UNICEF Representative: children should be in school for their best interests ​

The United Nations Children’s Fund (UNICEF) welcomes the Vietnamese Government’s plan to reopen schools at all levels after closures for months due to the COVID-19 pandemic, UNICEF Representative in Vietnam Rana Flowers has said.

“Knowing the impact of school closures, it is clear that the decision for children to be in the classroom is in their best interests,” Flowers said in an interview granted to the Vietnam News Agency (VNA).

“The risks to children of being out of school are more significant than the risks of being in school.”

Prime Minister Pham Minh Chinh said at a Cabinet meeting on February 3 that schools at all levels nationwide should resume in-person classes any time between February 7 - 14.

Over 6,000 students from seventh to 12th grades in Hanoi’s COVID-19 low and medium risk areas (labelled green and yellow) returned to school on February 8. Meanwhile, more than 455,000 primary school students and 74,600 sixth graders in 18 outlying districts went back to school two days later.

The rest of students in Hanoi should come back to school starting February 21, and kindergarteners would also return based on the latest pandemic situation.

In Ho Chi Minh City, students from the 7th to 12th grades have been going to school since early January.

More than one million kindergarten, primary school and sixth-grade students in the southern economic hub returned to classrooms on February 14 morning after nine months of COVID-19-induced online learning.

“The reality is that when everything is open – all businesses, restaurants - there is no justification for schools to remain closed,” according to the UNICEF Representative.

Statistics announced by UNICEF on International Day of Education (January 24) reveal that more than 635 million students remain affected by full or partial school closures.

Globally, disruption to education has meant millions of children have significantly missed out on the academic learning they would have acquired if they had been in the classroom, with younger and more marginalised children facing the greatest loss.

“In March, we will mark two years of COVID-19-related disruptions to global education. Quite simply, we are looking at a nearly insurmountable scale of loss to children’s schooling,” said Robert Jenkins, UNICEF Chief of Education.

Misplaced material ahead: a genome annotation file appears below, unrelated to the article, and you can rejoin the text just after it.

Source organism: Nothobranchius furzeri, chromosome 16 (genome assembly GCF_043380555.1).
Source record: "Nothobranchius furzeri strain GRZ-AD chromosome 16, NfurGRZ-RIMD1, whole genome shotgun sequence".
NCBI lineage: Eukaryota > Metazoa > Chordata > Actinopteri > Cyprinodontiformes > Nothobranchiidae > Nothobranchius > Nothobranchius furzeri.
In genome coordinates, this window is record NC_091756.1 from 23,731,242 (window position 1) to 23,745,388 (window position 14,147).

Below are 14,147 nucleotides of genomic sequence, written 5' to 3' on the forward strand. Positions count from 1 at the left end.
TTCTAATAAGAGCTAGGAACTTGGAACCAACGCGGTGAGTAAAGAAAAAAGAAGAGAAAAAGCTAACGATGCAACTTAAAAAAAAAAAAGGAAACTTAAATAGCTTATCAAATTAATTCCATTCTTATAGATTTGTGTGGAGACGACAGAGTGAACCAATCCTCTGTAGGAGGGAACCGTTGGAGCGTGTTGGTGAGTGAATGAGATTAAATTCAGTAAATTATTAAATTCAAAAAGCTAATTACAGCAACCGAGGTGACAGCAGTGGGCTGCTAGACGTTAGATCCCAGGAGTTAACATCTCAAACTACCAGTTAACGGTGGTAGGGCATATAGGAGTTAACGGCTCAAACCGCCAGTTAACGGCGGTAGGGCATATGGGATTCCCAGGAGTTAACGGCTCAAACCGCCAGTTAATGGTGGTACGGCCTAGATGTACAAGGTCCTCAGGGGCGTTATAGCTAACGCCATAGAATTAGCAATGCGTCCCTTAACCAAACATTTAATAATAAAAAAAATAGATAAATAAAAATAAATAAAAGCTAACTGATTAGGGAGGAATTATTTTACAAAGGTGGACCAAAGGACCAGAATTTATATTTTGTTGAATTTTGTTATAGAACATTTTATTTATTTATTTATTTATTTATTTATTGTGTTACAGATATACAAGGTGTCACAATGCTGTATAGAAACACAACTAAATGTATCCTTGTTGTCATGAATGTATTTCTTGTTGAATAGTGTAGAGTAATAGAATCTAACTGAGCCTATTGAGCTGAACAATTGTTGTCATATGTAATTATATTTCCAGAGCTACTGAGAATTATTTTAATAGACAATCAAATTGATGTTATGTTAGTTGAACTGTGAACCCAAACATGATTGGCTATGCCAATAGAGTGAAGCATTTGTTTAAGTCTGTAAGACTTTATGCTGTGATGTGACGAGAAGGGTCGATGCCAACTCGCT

Follow-on consequences of school closures are on the rise. In addition to learning loss, school closures have impacted children’s mental health, reduced their access to a regular source of nutrition, and increased their risk of abuse.

A growing body of evidence shows that COVID-19 has caused high rates of anxiety and depression among children and young people, with some studies finding that girls, adolescents and those living in rural areas are most likely to experience these problems. 

More than 370 million children globally missed out on school meals during school closures, losing what is for some children the only reliable source of food and daily nutrition, according to UNICEF.

Safe school reopening

Once deemed safe, reopening schools must be considered an upmost priority.  The planning, implementation and monitoring of school reopening is no simple task.

“The best way to protect children for the return to school is in fact exactly what the Government of Vietnam is already doing: continuity of the 5K practice and ensure full vaccination plus booster of the adults in children's lives,” Flowers said.

She cited global experience showing that in-school mitigation measures work and it is possible to keep schools open for in-person learning.

UNICEF has contributed to the development of the Ministry of Education and Training (MoET)’s Framework for School Reopening to provide practical and flexible advice to help students return to in-person learning, she continued.